Ventricular Conduction Disorders.

advertisement
Ventricular Conduction
Disorders.
Left Bundle Branch Block.
Right Bundle Branch Block.
Other related blocks.
Left Bundle Branch Block.
• Block of the left bundle
or both fasicles of the
left bundle.
• Electrical potential must
travel down RBB.
• De-polarisation from
right to left via cell
transmission.
• Cell transmission
longer due to LV mass.
Left Bundle Branch Block (LBBB).
ECG Criteria for LBBB.
• QRS Duration >0.12secs.
• Broad, mono-morphic R wave leads I and
V6.
• Broad mono-morphic S waves in V1 (can
also have small 'r' wave).
LBBB consequence.
• Mostly abnormal ECG finding - indicates
heart disease.
– Coronary artery disease (indication for
thrombolysis - if associated with chest pain and
raised Troponin).
– Valvular heart disease.
– Hypertension.
– Cardiomegaly.
– Heart failure.
– Impacts on prognosis - QRS duration.
– Use of Bi-Ventricular Pacemakers.
Extra note on BVP.
• Red arrow - coronary
sinus lead.
• Black arrow - right atrium.
• Dotted arrow - right
ventricle.
• Synchronise ventricular
contraction.
• Only works in selected
patients
(echocardiography role).
• Often also defibrillators
(note thick RV wire).
Right Bundle Branch Block.
• Impulse transmitted
normally by left bundle.
• Blocked right bundle
results in cell
depolarisation to
spread impulse
(slower).
• Impulse to IV septum
and RV delayed.
• Results in an additional
vector.
Right Bundle Branch Block (RBBB).
ECG Criteria RBBB.
• QRS duration >0.12
secs.
• Slurred 'S' wave in
leads I and V6.
• RSR' pattern in V1 bunny ears!!
Additional Info RBBB.
• Can be normal.
• Sometimes related to asthma or other
airway conditions.
• Possibly due to RVH in young individuals.
• Usually due to CAD in older persons.
• Often related to congenital heart disease
(particularly ASD).
• Often apparent following cardiac surgery.
IT'S NEVER THAT EASY!!!
Welcome to Hemi-blocks /
Fascicular Blocks.
Hemi-blocks.
• Block of an entire
fascicle of the left
bundle branch.
• Anterior fascicle - left
anterior hemi-block.
• Posterior - left posterior
hemi-block.
• Asynchronous and
aberrant ventricular
innervations.
• Altered vectors and
ECG appearance.
Left Anterior Hemi-block.
• LV depolarisation
progresses from the
IV septum, inferior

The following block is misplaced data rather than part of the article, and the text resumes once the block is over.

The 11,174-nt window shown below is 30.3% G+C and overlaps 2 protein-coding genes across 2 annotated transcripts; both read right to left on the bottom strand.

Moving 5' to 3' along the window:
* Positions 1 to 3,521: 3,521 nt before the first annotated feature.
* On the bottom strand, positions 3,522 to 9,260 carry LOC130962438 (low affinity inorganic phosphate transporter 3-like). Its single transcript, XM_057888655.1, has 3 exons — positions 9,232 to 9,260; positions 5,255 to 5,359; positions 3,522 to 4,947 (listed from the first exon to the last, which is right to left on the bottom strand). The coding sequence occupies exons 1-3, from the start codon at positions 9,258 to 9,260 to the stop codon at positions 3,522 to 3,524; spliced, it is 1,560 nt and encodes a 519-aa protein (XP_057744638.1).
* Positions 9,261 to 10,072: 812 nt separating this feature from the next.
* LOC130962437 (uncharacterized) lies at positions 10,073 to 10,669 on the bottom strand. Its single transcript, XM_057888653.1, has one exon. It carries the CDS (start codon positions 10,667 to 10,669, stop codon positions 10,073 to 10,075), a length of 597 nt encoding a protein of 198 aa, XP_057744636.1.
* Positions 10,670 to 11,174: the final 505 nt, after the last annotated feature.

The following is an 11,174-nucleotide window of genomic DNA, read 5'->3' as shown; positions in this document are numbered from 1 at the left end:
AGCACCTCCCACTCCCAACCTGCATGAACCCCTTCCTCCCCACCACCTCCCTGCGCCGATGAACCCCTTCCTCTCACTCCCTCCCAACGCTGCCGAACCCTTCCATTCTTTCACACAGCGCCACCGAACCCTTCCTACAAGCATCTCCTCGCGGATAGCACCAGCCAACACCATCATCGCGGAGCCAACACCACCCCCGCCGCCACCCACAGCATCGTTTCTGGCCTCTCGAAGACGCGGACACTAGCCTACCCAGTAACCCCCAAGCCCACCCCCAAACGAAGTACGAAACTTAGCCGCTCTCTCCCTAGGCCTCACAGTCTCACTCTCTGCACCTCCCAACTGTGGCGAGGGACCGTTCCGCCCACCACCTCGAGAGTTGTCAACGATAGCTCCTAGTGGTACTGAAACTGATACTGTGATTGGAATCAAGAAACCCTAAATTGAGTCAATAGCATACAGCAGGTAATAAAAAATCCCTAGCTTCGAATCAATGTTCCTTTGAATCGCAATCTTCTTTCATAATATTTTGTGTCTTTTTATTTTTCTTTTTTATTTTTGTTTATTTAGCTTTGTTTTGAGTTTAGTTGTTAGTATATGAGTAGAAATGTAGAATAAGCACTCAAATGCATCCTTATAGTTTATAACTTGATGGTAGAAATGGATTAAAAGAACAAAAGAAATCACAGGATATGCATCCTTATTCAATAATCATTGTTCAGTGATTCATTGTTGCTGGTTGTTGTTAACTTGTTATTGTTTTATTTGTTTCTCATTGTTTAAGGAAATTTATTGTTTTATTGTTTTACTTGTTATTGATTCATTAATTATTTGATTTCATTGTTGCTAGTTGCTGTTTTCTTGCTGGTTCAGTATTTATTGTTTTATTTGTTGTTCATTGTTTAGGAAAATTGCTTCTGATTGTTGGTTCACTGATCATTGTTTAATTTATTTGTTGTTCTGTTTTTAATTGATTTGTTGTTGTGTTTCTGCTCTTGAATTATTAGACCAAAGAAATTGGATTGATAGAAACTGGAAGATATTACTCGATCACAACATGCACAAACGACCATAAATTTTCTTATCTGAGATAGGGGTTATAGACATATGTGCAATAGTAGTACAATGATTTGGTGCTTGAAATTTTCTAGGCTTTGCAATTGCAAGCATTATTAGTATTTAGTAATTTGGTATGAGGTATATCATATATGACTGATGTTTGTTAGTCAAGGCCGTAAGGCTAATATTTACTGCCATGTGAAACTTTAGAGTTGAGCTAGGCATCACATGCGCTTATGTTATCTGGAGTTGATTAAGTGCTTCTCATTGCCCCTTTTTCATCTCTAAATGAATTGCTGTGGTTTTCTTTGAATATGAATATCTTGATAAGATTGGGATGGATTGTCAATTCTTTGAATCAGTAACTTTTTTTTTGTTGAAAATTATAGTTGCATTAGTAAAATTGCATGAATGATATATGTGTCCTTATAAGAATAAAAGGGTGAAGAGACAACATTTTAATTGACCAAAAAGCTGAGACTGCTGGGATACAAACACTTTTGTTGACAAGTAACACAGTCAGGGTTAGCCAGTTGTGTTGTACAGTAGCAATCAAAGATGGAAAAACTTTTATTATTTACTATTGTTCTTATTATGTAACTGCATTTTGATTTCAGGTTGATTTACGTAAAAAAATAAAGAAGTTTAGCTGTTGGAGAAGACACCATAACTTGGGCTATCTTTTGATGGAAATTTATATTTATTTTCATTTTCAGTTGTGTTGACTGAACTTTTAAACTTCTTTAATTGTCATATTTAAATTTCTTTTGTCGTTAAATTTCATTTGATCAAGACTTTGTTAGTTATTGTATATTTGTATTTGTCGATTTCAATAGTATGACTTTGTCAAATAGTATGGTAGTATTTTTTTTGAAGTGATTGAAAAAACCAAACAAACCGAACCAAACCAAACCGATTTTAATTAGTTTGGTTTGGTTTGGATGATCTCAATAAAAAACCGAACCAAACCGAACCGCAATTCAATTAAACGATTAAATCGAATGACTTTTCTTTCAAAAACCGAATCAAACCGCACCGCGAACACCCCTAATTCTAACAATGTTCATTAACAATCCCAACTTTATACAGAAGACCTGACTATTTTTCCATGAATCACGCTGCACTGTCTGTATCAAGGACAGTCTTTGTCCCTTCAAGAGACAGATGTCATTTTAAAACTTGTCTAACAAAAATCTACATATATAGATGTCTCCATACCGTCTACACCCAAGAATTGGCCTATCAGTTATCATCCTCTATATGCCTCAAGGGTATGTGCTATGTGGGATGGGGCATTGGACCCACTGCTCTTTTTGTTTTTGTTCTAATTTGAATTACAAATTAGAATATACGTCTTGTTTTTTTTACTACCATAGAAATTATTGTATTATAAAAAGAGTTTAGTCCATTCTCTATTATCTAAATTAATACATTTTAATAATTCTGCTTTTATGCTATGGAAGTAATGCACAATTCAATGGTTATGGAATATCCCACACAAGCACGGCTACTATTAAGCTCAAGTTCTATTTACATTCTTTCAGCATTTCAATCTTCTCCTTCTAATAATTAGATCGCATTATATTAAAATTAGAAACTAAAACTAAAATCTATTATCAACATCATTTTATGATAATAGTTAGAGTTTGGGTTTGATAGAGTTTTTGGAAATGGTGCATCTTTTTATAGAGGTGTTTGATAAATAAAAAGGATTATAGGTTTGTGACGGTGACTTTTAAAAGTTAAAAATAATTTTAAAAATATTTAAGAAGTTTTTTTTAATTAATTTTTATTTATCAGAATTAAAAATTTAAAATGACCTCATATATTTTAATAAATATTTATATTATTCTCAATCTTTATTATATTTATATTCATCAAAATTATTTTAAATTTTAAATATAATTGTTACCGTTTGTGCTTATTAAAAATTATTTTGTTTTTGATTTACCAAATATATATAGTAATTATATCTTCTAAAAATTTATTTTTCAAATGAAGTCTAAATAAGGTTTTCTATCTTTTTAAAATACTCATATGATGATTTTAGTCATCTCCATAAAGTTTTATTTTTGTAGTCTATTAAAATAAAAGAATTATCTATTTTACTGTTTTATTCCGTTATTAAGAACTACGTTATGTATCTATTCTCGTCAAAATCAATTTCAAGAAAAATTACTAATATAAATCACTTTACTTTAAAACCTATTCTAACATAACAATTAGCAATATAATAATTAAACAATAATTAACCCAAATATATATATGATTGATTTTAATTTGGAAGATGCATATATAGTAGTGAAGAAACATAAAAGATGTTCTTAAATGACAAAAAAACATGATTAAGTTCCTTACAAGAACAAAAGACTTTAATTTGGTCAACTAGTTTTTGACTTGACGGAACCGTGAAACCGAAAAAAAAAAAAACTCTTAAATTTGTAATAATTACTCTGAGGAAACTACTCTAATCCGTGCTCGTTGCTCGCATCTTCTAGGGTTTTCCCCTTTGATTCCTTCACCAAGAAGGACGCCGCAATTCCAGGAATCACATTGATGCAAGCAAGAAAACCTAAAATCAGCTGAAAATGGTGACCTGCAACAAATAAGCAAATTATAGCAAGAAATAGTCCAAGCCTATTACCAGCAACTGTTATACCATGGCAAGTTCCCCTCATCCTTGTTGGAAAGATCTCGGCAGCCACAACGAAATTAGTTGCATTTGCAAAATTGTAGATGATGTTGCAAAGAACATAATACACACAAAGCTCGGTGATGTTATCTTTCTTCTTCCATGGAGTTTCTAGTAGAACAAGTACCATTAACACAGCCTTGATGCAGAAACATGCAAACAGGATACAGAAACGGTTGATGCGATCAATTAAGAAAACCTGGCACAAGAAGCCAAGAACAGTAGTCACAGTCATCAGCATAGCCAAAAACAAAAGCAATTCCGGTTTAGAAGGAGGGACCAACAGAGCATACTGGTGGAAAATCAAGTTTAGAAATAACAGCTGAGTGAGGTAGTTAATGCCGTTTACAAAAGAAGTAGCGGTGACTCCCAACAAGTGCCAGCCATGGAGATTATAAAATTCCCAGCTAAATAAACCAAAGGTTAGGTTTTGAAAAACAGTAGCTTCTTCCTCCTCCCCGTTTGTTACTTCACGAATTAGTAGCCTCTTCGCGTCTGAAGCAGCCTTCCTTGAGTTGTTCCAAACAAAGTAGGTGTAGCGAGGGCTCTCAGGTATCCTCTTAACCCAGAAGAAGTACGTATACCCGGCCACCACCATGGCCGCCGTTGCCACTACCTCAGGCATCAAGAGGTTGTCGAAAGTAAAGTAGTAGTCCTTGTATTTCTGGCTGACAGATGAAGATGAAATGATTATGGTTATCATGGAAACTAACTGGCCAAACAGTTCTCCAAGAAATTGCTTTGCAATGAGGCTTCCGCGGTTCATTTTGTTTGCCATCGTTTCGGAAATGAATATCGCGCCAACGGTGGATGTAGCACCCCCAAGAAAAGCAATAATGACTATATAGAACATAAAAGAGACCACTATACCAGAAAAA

wall and posterior wall
towards anterior and
lateral walls.
• Unopposed vector
pointed superiorly and
leftward.
• Produces left axis
deviation.
Left Anterior Hemi-block
Appearance.
ECG Features of Left Anterior
Hemi-block.
• Abnormal left axis deviation (between -30
and -900).
• Either a qR complex or an R wave in lead
I.
• rS complex in lead III (possibly also II and
aVF).
• Extremely common and un-diagnosed
ECG feature.
• NOT ALWAYS ASSOCIATED WITH BBB.
Left Posterior Hemi-block.
• Quite rare - fibres spread
over large area of LV tissue
(infero-posterior walls large lesion needed).
• Difficult to diagnose.
• Delayed infero-posterior
depolarisation.
• Unopposed inferior and
rightward vector.
• Results in rightward axis
deflection.
• IVS and anterior vectors
also unopposed.
Left Posterior Hemi-block.
ECG Features Left Posterior Hemiblock.
• Axis of 90 - 180o - (right axis).
• An s wave in lead I and a q wave in lead III.
• Exclusion of RAE or RVH.
• REMEMBER - most common cause of right
axis is RVH so this must be excluded before
you diagnose LPH.
STILL NOT THAT SIMPLE!!!
Welcome to Bi-Fascicular Blocks.
What are they?
• Three fascicles innervating the ventricles.
• RBB
• LBB - anterior and posterior fascicles.
• Bi-fascicular block is concurrent RBBB
and either LAH or LPH.
** NOTE: LBBB presents the same as LAH and LPH so is
disregarded.
RBBB and LAH.
ECG Features of RBBB and
LAH.
•
•
•
•
•
Slurred S wave in leads I and V6.
'RSR' pattern in V1 - 'bunny ears'.
Prolonged QRS complex >0.12 secs.
Leftward axis deviation.
rS waves in lead III.
Common ECG presentation and usually a stable pattern.
UNLESS new-onset during an ischemic episode.
RBBB and LPH.
ECG Features of RBBB and
LPH.
• All features of RBBB.
• Rightward axis deviation.
• Small q wave lead III.
• NB don't forget to exclude RAH or RVH.
Not usually stable ECG pattern. Often deteriorates into
CHB - especially in setting of AMI.
A Note about Incorrect
terminology:
Tri-fascicular Block.
Any Bi-fascicular Block with 1st
Degree HB.
Download
Related flashcards

Heart diseases

42 cards

Antiarrhythmic agents

51 cards

Cardiac arrhythmia

56 cards

Anticoagulants

21 cards

Create Flashcards